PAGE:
"Self-governing, independent state schools" have been announced as the future model for schools in England by the Prime Minister Tony Blair.
Will Ruth Kelly and Tony Blair give birth to a fairer school system?
The White Paper, Higher Standards, Better Schools For All, means that schools "will finally be opened up to real parent power", promised Mr Blair.
The Education Secretary Ruth Kelly has said that the key themes of the reforms are "freedom for schools and power for parents".
But how will this be put into practice?
In terms of parental choice, this means addressing the thorny question of school admissions - or more particularly the problem of parents not getting the place they want for their child.
Both Tony Blair and Ruth Kelly have criticised the current situation in which school selection is via the estate-agent - in which buying a house in the right location has become the way to get into a good, non-selective state school.
House prices can be the selection process for popular schools
The White Paper does not propose any overarching solution to this - and is not imposing any alternative admissions system.
Instead it proposes ways of introducing a greater number of desirable school places - through the setting up of new schools and encouraging successful schools to expand.
A new type of self-governing school authority, a "trust", will be created, which can oversee individual schools or a mini-chain of schools. These can be run by successful schools or outside providers, such as universities, businesses, faith groups or community groups.
In particular, parents are being encouraged to consider setting up schools - with funding promised to help them put their ambitions into bricks and mortar.
A "schools commissioner" will be appointed to help parents set up their own schools and to match potential backers with schools.
Parents are also being promised a more regular supply of information from schools, including using e-mail.
The prime minister has promised that there will be no veto over new schools because of surplus places in the existing schools.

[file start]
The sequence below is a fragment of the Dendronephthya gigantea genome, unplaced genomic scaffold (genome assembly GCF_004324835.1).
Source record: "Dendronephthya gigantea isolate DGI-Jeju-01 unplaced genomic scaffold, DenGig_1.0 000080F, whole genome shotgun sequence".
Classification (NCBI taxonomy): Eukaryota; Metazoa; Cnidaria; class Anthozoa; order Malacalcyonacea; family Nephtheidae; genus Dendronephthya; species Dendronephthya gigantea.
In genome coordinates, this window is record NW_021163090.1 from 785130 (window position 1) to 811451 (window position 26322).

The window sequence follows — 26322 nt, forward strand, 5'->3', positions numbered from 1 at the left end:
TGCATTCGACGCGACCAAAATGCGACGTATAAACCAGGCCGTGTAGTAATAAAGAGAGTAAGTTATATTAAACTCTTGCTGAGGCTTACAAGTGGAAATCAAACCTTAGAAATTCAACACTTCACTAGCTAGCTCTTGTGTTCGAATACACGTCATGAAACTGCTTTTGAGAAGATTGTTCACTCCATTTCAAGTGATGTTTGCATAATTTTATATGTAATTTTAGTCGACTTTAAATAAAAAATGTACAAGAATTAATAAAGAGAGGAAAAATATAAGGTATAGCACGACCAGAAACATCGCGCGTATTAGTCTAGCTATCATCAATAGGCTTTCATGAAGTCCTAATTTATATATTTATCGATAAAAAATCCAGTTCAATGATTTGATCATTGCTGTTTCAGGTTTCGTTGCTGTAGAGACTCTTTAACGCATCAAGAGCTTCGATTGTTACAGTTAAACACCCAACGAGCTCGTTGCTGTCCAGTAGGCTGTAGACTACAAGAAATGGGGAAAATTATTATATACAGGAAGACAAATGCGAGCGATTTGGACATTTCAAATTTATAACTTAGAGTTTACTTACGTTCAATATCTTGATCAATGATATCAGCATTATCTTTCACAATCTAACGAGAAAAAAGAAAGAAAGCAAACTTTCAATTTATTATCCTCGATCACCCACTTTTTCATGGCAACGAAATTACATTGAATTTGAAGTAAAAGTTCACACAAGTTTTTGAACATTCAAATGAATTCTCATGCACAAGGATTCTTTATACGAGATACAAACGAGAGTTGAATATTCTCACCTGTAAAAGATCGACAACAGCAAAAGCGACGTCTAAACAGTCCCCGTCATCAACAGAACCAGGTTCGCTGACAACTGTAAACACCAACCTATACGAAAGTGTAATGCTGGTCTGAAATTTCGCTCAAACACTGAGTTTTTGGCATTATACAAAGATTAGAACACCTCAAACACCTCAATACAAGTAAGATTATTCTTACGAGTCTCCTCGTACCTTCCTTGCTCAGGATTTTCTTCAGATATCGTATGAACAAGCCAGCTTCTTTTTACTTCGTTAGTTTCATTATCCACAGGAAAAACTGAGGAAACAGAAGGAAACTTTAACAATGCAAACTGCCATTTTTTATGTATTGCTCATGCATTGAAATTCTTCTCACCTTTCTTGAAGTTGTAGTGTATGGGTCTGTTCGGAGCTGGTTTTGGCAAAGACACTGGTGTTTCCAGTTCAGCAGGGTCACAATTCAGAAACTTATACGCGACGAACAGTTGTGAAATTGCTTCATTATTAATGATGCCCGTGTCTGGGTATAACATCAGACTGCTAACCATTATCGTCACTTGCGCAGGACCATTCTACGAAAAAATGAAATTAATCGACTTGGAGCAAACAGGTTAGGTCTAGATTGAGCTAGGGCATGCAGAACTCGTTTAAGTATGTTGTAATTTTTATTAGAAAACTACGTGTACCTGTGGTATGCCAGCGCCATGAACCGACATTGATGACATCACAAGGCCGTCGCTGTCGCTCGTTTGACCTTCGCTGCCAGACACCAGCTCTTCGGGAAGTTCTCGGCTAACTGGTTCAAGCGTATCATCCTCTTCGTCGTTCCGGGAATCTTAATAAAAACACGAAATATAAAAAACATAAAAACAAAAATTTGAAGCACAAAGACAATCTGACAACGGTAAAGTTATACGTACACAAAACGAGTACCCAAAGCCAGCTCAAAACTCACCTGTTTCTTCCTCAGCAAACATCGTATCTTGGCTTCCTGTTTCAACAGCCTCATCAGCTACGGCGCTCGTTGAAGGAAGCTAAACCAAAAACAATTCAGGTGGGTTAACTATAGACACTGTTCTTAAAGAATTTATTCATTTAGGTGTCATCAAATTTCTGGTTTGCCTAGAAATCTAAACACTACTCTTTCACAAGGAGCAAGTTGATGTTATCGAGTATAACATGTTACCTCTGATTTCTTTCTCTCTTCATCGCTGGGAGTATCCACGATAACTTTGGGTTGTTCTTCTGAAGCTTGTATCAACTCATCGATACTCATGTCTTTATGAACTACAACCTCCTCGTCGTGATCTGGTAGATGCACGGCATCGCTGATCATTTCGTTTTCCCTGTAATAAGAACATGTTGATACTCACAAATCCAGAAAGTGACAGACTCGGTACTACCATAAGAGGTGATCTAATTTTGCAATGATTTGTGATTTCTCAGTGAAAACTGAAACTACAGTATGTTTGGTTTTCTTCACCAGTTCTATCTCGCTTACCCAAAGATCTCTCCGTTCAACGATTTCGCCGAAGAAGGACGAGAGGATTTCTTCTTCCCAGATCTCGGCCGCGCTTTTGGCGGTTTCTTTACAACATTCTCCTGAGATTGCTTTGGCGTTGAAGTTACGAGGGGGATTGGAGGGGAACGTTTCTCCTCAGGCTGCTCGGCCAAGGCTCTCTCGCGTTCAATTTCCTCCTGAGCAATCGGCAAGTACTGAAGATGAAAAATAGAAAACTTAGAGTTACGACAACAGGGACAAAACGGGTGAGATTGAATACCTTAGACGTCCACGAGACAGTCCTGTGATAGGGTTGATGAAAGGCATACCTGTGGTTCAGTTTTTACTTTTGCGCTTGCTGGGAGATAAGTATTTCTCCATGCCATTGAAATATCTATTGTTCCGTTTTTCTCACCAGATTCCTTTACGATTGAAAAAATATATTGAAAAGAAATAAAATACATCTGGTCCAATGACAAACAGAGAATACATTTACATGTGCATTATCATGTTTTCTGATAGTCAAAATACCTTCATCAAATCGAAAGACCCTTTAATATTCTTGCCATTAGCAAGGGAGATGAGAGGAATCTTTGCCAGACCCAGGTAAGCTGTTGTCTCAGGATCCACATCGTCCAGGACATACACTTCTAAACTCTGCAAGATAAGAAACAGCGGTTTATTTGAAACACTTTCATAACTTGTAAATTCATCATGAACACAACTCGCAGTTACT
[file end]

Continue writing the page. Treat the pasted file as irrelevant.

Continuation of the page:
Subsidised buses will widen the number of schools in reach
Private schools will be invited to enter the state sector, perhaps using the self-governing model of the city academies. More faith schools, particularly Muslim schools, could also be encouraged to join the state system.
In advance of the White Paper, the government promised to challenge the dominance of middle-class families over successful schools.
But the proposals are about encouragement rather than enforcement.
There will be free school transport, up to a distance of six miles, for children from low-income families. And there will be advisers to help parents make sense of the admissions maze.
But the admissions system will only be altered when the school itself wants to change.
An alternative proposed in the White Paper is "banding" , in which schools take pupils across a range of different abilities.
And in terms of allocating places, the greater independence of schools will not extend to allowing them to select pupils on ability - and any return to 11-plus exams remains ruled out.
Following in the path of the city academies, which are already outside the control of local education authorities, other schools will be allowed to become independent state schools and take a more "arm's length" relationship with local authorities.
Councils will take a less direct role in running schools
There will be a re-definition of the role of local authorities - with talk of councils becoming "champions" of parents and pupils, acting as a mediator between schools and their consumers, rather than being seen as the provider.
The government has already promised that all schools will be given more independence and control over finances and organisation.
Worries about classroom discipline have been considered by a panel of head teachers - and there will be a more clearly-defined set of rights for teachers in imposing their authority, such as allowing them to restrain disruptive pupils and sanctions for parents who fail to supervise suspended pupils.
Under the "personalisation" heading, Ruth Kelly has announced that struggling pupils and the most gifted will receive customised classes - either to help them catch-up or to stretch further ahead.
In particular, there are concerns that children are starting secondary school without the basic skills in English and maths - and there will be catch-up classes with pupils being taught in individual or small-group classes.
Although less headline-grabbing, but with longer-term significance, have been the repeated suggestions that assessment of education has to be about individual pupils, rather than looking at the performance of institutions.
Much of the debate about education has been about the running and assessment of schools - but Ruth Kelly has repeatedly pointed to the importance of looking much more closely at the achievement of individual pupils.